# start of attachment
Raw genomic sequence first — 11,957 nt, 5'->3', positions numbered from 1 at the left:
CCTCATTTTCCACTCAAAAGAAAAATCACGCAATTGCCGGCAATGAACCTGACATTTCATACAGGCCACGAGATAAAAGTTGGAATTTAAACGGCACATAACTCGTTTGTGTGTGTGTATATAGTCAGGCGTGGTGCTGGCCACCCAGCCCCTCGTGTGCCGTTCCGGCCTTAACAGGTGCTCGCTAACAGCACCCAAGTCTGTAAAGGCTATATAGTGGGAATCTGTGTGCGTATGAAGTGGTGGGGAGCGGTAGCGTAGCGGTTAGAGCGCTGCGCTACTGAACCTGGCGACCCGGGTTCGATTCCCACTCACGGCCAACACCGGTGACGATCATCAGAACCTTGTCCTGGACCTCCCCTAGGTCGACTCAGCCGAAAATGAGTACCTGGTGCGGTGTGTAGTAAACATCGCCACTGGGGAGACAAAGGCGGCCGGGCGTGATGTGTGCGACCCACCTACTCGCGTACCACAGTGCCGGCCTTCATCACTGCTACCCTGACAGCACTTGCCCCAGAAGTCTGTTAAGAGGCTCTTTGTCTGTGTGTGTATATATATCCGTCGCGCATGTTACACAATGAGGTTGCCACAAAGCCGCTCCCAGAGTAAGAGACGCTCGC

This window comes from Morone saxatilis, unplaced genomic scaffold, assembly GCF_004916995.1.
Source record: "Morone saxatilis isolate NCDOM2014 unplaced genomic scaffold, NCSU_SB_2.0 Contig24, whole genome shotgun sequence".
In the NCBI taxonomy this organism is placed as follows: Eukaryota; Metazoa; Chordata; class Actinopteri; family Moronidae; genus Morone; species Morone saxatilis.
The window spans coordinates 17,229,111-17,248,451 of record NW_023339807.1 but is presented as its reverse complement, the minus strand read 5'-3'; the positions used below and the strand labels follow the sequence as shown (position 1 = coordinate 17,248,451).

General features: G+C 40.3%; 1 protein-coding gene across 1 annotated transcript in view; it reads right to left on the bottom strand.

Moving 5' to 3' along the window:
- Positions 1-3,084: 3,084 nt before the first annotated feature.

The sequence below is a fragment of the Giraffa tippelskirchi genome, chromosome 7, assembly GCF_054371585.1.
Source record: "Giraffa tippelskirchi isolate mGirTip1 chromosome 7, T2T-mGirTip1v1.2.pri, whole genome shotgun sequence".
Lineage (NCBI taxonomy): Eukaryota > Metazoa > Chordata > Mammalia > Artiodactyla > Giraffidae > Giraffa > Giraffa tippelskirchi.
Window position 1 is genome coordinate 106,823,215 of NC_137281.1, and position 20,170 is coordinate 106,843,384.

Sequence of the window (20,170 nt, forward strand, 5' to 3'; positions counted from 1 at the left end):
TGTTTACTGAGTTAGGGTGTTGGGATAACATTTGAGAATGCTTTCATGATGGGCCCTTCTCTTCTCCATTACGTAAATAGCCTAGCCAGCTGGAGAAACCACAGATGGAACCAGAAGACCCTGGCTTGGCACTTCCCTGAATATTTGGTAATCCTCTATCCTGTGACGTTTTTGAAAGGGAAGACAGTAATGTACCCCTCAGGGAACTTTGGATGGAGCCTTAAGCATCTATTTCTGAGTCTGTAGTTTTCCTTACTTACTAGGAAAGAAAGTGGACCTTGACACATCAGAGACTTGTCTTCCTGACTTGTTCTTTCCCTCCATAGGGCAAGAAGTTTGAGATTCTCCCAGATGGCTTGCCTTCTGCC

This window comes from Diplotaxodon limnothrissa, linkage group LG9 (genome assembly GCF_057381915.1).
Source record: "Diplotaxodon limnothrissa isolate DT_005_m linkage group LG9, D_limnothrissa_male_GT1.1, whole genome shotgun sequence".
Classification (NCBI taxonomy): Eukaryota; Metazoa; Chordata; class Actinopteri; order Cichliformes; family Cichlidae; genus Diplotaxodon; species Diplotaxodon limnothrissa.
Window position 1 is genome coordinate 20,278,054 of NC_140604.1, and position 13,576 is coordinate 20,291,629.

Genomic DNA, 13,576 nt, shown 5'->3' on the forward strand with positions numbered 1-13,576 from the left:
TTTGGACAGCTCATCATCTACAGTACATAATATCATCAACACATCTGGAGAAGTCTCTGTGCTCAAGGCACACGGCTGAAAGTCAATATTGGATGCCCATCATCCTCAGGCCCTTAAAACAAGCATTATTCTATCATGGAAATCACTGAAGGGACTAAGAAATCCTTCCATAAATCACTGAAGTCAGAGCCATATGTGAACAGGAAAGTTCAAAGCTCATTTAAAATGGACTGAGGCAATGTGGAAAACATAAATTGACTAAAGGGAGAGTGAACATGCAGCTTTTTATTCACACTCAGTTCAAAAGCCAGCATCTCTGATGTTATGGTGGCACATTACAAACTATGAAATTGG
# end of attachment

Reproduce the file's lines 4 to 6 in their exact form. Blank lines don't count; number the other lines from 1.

Source record: "Morone saxatilis isolate NCDOM2014 unplaced genomic scaffold, NCSU_SB_2.0 Contig24, whole genome shotgun sequence".
In the NCBI taxonomy this organism is placed as follows: Eukaryota; Metazoa; Chordata; class Actinopteri; family Moronidae; genus Morone; species Morone saxatilis.
The window spans coordinates 17,229,111-17,248,451 of record NW_023339807.1 but is presented as its reverse complement, the minus strand read 5'-3'; the positions used below and the strand labels follow the sequence as shown (position 1 = coordinate 17,248,451).